White Chocolate is a temperamental ingredient and it needs to be handled with care. It’s not chocolate in the strict sense as it doesn’t contain cocoa solids. It is difficult to melt, so for this recipe you really have to be organised and melt it very very slowly. but it’s worth it, I promise.
The fruit element is also very important, I have used fresh (bought) berries, but frozen work just aswell.
225g self raising flour
225g Caster Sugar
1 teaspoon Baking Powder
Zest of one Lemon
200g White Chocolate
250g berries (mix of blueberries and raspberries)
Melt half of the white chocolate slowly over a saucepan of hot water. Meanwhile cream the sugar and softened butter well, add the flour, eggs, zest and baking powder and mix thoroughly. This is best done in the mixer, and beat the hell out of it.
Mix in the other 100g of white chocolate and then gently stir in the berries.
Bake at 170oC in a traybake tin for about 20 minutes. Leave to cool in the tin then maybe drizzle some extra melted white chocolate over it- to e sure to be sure!
It’s tradition in our house that Santa puts a Terry’s Chocolate Orange in our stockings Christmas morning. And, to be honest, it’s the only time of year that I have one. Some have the family now prefer the darker version. I still like the milk version. So when I was browsing through my cookery emails (BBC Good Food) I spied this little beauty, and had to try it.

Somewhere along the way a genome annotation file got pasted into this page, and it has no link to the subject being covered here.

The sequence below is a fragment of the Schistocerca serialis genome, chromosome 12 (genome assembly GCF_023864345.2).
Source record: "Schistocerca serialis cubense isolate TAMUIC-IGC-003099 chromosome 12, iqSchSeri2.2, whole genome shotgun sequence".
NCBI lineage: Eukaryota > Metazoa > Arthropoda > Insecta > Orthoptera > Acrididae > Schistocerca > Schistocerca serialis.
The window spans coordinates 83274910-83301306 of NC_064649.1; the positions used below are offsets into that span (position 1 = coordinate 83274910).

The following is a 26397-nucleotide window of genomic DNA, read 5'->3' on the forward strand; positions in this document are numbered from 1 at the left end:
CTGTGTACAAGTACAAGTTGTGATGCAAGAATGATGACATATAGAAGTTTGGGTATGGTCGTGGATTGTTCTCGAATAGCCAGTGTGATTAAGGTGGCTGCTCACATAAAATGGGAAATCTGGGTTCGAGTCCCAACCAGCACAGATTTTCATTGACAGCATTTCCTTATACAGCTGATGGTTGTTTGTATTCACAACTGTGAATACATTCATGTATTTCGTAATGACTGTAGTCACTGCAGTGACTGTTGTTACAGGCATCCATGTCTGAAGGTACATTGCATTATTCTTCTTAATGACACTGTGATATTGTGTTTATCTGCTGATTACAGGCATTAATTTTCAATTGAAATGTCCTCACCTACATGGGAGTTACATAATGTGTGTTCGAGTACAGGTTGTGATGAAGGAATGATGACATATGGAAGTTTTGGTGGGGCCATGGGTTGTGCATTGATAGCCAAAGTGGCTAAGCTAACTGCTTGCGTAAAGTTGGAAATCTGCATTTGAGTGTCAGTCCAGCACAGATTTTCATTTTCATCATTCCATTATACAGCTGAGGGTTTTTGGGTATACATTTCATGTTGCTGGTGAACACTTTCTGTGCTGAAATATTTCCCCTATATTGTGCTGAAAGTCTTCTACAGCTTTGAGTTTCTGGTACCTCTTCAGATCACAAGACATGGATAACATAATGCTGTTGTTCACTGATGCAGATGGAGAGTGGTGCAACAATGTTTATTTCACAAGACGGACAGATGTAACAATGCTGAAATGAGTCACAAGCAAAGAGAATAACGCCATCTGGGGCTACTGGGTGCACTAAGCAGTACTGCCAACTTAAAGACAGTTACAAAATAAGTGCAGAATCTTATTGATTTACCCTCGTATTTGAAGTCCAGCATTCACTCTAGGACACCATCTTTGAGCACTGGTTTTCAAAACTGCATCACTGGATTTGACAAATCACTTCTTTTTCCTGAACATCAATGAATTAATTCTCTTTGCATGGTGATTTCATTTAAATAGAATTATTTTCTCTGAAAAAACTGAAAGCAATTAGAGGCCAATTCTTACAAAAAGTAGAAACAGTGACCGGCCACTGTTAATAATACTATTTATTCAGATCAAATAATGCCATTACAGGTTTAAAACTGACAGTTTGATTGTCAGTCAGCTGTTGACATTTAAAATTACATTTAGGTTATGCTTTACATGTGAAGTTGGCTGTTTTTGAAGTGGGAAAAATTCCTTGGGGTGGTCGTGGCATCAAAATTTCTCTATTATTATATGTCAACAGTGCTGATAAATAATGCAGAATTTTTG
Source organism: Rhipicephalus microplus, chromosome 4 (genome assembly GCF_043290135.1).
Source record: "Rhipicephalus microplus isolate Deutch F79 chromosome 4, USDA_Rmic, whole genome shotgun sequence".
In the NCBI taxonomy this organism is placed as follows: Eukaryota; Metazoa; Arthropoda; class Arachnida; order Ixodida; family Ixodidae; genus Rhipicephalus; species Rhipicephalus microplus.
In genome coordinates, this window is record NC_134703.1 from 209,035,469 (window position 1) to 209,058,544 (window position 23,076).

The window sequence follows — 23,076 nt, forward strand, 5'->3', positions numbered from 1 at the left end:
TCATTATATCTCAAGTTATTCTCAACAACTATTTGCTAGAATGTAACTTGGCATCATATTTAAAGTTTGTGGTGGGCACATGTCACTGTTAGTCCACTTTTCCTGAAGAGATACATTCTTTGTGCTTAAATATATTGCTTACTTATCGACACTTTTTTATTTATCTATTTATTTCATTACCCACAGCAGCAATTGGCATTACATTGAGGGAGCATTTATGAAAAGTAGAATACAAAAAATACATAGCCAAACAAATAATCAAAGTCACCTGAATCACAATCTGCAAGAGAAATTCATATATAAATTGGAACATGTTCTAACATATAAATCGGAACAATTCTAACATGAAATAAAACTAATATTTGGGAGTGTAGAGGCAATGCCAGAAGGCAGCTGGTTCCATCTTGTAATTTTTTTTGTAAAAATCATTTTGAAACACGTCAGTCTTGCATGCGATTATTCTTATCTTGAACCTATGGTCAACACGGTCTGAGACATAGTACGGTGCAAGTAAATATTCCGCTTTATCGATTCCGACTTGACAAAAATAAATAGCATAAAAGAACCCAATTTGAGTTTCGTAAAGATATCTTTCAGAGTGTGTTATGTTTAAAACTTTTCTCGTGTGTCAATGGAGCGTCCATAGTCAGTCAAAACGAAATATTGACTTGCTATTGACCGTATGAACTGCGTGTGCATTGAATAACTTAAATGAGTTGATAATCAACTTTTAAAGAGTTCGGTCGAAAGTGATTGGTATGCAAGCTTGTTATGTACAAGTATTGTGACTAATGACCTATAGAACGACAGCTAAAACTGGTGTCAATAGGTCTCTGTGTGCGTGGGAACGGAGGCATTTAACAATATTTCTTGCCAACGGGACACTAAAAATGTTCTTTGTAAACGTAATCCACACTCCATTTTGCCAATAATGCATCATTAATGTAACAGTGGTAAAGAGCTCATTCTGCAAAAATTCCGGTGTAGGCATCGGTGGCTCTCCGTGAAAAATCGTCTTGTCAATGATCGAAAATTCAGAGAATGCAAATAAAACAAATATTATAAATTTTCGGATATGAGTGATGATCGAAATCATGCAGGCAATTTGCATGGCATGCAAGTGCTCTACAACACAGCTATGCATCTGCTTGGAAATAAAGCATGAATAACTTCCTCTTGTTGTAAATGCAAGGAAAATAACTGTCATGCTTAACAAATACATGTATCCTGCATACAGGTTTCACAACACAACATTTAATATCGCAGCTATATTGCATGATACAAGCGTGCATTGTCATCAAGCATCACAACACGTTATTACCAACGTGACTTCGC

I’ve adjusted the recipe as the original doesn’t make a big enough dessert, I’ve also used Chocolate Orange Digestives in the base, for an extra kick of chocolate AND orange.
300g Chocolate Orange Digestives
140g melted butter
400g soft cream cheese (I use Philadelphia)
200g icing sugar
2 Terry’s Chocolate Oranges
Crush the biscuits and mix well with the melted butter to make the base. Press this into a loose ring cake tin (8”) and leave to set in the fridge.
Meanwhile melt 1 1/5 of the chocolate oranges and set aside. As an aside, we do not have a microwave, so I always give a warning if melting chocolate in the microwave- it’s SO EASY to burn.
Whip together the cream cheese and the icing sugar. In a separate bowl whip the cream until soft peaks form. Add this to the cream cheese mix, and fold gently but well until completely combined.